Scientific progress has often been conceived as the narrowing of methods; a kind of natural selection process, in which only the best methods remain to provide close to certain evidence. So-called evidence hierarchies and gold standards of evidence are commonly discussed in the social and biomedical sciences, yet are lacking in the study of animal sentience. However, scientists and philosophers of science have been critical of the idea that we should rank different methods and models, maintaining that its is precisely their plurality that makes them an integral feature of science, rather than a bug (Williams 2010; Cartwright and Hardie 2012; Veit 2019). Importantly, this does not mean that we have to deny that no method is any worse than another, but rather that even in the presence of such evidence hierarchies, there remains value in continuing to rely on other measurement methods in addition to what may be perceived as the currently best method, such as in the case of measuring climate change or economic growth. A plurality of methods ensures greater accuracy and confidence, and I very much see this methodological pluralism embodied in the multiple lines of evidence in Crump et al. (2022).

Indeed, it is my hope that the work of Crump et al. (2022) will help us to make this methodological pluralism accepted within the interdisciplinary study of animal sentience. Rather than constituting a necessary intermediate step in a very young science in which the phenomena is still mysterious, yet simultaneously of great ethical and political importance for animal welfare legislation, I believe that these lists will not be replaced with further scientific progress by something like a single litmus test. Indeed, there is hardly any science of a complex phenomenon that has a single test guaranteeing its presence. This is precisely why the medical profession relies on a variety of indicators to establish for instance the presence of cancer. Simplicity may be a virtue we would like to have in frameworks that are meant to guide scientific policy-making, but animal sentience is unlikely to be a simple phenomenon that is either present or not, instead differing in richness across the animal tree of life (Veit 2022; Birch et al. 2020). As the authors nicely demonstrate, the evidence for sentience differs widely even within the crustacean branch of life.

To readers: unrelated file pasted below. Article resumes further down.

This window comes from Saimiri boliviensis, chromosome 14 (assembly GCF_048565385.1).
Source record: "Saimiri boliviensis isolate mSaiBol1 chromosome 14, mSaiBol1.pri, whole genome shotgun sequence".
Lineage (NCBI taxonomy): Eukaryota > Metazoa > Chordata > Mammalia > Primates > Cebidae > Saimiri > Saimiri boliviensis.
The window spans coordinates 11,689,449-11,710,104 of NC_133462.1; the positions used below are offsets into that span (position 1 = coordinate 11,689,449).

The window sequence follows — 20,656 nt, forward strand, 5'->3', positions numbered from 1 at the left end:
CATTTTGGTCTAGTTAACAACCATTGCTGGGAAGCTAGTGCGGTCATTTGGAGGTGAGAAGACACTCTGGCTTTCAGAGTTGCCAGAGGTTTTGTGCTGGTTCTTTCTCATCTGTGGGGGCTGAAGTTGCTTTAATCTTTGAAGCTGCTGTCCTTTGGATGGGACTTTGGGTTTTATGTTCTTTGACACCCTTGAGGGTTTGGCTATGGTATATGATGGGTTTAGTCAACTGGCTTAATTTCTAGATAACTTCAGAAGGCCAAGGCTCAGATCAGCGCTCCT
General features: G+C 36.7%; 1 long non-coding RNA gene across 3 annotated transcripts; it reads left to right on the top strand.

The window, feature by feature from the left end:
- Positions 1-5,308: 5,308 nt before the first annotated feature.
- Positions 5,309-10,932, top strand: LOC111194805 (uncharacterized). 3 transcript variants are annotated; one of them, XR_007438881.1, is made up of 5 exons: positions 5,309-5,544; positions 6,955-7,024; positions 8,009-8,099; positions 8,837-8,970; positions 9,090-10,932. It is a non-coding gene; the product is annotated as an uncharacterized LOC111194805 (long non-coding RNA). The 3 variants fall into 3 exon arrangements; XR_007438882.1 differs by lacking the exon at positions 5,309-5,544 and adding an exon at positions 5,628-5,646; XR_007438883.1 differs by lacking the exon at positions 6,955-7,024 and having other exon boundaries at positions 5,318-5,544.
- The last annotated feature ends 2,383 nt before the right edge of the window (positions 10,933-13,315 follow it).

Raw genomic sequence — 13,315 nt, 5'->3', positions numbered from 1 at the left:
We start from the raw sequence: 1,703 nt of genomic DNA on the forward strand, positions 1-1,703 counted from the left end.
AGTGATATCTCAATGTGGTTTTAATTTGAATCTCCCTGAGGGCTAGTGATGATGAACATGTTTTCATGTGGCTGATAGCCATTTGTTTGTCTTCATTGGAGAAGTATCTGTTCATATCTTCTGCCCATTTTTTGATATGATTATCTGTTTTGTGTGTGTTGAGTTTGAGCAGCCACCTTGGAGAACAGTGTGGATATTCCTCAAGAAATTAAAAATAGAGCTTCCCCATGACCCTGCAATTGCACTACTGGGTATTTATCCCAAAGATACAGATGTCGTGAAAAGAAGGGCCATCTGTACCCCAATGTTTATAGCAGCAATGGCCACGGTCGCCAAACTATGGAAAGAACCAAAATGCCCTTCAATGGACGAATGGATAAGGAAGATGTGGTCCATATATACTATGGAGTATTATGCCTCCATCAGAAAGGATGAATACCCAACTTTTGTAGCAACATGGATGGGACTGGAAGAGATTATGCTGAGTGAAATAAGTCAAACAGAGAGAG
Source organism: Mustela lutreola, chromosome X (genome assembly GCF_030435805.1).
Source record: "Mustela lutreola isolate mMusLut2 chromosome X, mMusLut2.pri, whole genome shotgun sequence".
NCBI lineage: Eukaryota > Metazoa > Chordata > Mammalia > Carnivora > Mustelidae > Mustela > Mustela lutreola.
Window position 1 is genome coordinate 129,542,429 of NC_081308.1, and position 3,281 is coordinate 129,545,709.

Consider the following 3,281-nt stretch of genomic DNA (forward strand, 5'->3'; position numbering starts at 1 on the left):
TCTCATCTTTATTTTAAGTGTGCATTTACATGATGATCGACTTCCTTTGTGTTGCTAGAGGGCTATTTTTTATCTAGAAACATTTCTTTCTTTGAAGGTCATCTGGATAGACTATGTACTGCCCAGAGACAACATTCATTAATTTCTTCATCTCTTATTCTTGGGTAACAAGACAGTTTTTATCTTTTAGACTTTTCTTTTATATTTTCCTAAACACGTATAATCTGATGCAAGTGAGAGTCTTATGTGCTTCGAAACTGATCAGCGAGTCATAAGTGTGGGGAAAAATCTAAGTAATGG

Instead of admitting a large grey-zone in which we have more or less confidence about the presence of animal sentience in different animals, yet struggle to draw the boundaries of animal sentience (see also Veit and Huebner 2020), I urge the authors to take seriously the evolutionary possibility that sentience itself is a gradual matter. Rather than assigning a medium-level of confidence to sentience in penaeid shrimps, we should treat them as case of something we may wish to call quasi-sentience as opposed to human-like sentience. That the capacity to feel is either present or not may have been an attractive idea when sentience was restricted to animals very similar to us, but as we gain confidence that insects, gastropods, cephalopods, and crustaceans have a degree of sentience, it makes less sense to speak of it as a primitive. While policy-making may seem to require a neat boundary, it is not at all inconceivable to have graded levels of protection for different degrees of sentience.

To conclude, future progress will not lead to a litmus test of sentience, but longer more pluralistic lists of evidential criteria and more fine-grained distinctions that will show sentience itself to be ‘pluralistic’: a complex multi-dimensional phenomenon that can come in different varieties across the animal tree of life. And if animal sentience turns out to be such a complex bundle of functional capacities, it will become obvious that sentience itself must be studied with a plurality of methods to understand its diversity as for any other biological trait. Studying the contents and range of an animal’s affective experiences as opposed to the mere presence of feelings will constitute significant scientific progress and enable animal sentience research to directly impact our knowledge of how to improve animal welfare, rather than just tell us which animals deserve protection. Studies of motivational trade-offs will be especially important for the improvement of animal welfare since it is here that we learn about how much an animal prefers to be in one state over another (see also Kirkden and Pajor 2006). It is because of the richness and diversity of affective states that the plurality of methods we use to assess animal sentience is here to stay and only increase further.